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I have an html document with multiple commented-out PHP arrays, e.g.:

<!-- Array
(
[key] => 0
)
-->

Using PHP, I need to somehow parse the HTML for only these comments (there are other comments that will need to be ignored) and extract the contents. I've been trying to use preg_match_all but my regex skills aren't up to much. Could anyone point me in the right direction?

Any help is much appreciated!

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3 Answers 3

up vote 1 down vote accepted

Three facts come into play here

  1. there is no place in a HTML document where a literal "<!--" can show up and not mean a comment (everywhere else it would be escaped as "&amp;!--")
  2. you don't seem to want to change the document contents, only find bits in it (search-and-replace has a high probability of breaking the document, search alone has not)
  3. comments cannot be nested in HTML (contrary to normal HTML tags) - this makes all the difference

The above combination means that (lo and behold) regular expressions can be used to identify HTML comments.

Try this regex: <!-- Array([\s\S])*?-->. Match group one will contain everything after "Array" up to the closing sequence of the comment.

You can apply further sanity checking to the found bits to make sure they are in fact what you are looking for.

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2  
2. Incorrect: <!DOCTYPE HTML PUBLIC "-//W3C//DTD HTML 4.01//EN" "http://www.w3.org/TR/html4/strict.dtd"> <title>Comments where you don't expect</title> <h1>Comments where you don't expect</h1> <!-- This is a comment --> <div> <img src="http://sstatic.net/so/img/logo.png" alt="<!-- this is just alt text"> </div> –  Quentin Apr 6 '10 at 13:30
    
Just for clarity, the document I'm dealing with is XHTML 1.0 Strict –  Ben Apr 6 '10 at 13:33
    
@David: Yes, that is the edge case (+1 the comment). My remark would be that it is bad, bad style to use unescaped pointy brackets anywhere in the document except for tags (and attribute values are the only place where the < is… erm… tolerated). But I admit it might happen somewhere, and of course you need to know if it can happen in your data. –  Tomalak Apr 6 '10 at 13:45
    
Thank you - this is doing the trick. Sorry to be thick, but is there a way to remove the HTML comment tags and just include the contents? –  Ben Apr 6 '10 at 13:45
1  
@David: a) HTML is not about avoiding awkward character sequences as much as possible because they hinder reading. Human consumption is not the primary function of HTML, correctly transporting markup and data to a user agent is. b) I'm not sure about this. You can because HTML parsers are lenient and forgiving. c) Show me the part in the spec that allows it. ;) Bottom line is - "it's possible" != "you can". Exmpl: It's possible to do this in PHP: preg_replace("/\d/", "", $s), but it's still wrong because it must be preg_replace("/\\d/", "", $s);`. Correct escaping is key. –  Tomalak Apr 6 '10 at 15:12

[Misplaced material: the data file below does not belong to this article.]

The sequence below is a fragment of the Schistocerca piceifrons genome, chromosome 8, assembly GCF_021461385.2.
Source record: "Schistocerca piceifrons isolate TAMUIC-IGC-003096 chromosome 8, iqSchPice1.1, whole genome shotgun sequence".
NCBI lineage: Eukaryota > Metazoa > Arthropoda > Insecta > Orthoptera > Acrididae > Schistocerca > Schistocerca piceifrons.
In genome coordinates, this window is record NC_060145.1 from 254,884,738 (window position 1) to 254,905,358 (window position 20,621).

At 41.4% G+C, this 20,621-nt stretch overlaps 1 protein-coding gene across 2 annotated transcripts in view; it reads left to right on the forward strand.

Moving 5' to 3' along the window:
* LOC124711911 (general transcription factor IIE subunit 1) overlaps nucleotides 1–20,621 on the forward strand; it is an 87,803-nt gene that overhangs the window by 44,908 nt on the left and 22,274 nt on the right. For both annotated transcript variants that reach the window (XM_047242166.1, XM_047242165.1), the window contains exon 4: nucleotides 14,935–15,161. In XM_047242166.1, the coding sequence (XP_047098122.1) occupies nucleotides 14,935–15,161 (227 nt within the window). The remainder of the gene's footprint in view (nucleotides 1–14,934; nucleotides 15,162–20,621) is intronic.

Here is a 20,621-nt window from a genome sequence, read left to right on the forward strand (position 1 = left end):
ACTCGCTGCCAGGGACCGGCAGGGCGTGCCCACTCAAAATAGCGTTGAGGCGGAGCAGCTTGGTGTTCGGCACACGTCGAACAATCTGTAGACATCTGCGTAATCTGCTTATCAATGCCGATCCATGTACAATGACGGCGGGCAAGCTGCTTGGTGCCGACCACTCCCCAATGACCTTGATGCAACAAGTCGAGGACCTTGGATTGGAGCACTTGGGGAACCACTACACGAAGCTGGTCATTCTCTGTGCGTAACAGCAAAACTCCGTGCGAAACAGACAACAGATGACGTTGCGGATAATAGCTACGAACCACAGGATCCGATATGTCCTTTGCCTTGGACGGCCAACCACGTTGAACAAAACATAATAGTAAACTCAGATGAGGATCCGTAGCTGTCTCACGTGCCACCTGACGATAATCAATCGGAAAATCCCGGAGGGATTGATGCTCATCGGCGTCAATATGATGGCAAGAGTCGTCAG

How about using a HTML Parser that allows you to access comments (For example Simple HTML DOM) and then check each comment for new lines using strpos.

$html = str_get_html('...HTML HERE...');
$comments = $html->find('comment');
foreach ( $comments as $comment ){
    if ( strpos($comment, "\n") !== false ){
        //process comment
    }
}
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Thanks - I wonder if there is a way to do something similar through domDocument? –  Ben Apr 6 '10 at 13:26

Don't parse HTML with regular expressions. Ever.

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@Yacoby: Did you read the link? –  Williham Totland Apr 6 '10 at 12:26
    
Yes. I wouldn't go as far as to say ever. There are situations where it is easier and works just fine. It is like the people who say "never ever use goto" and then come up for the most convoluted method ever for breaking out of nested loops. –  Yacoby Apr 6 '10 at 12:27
    
I can see the rationale for general use, but in this case I know the exact string I'm searching for... –  Ben Apr 6 '10 at 13:31

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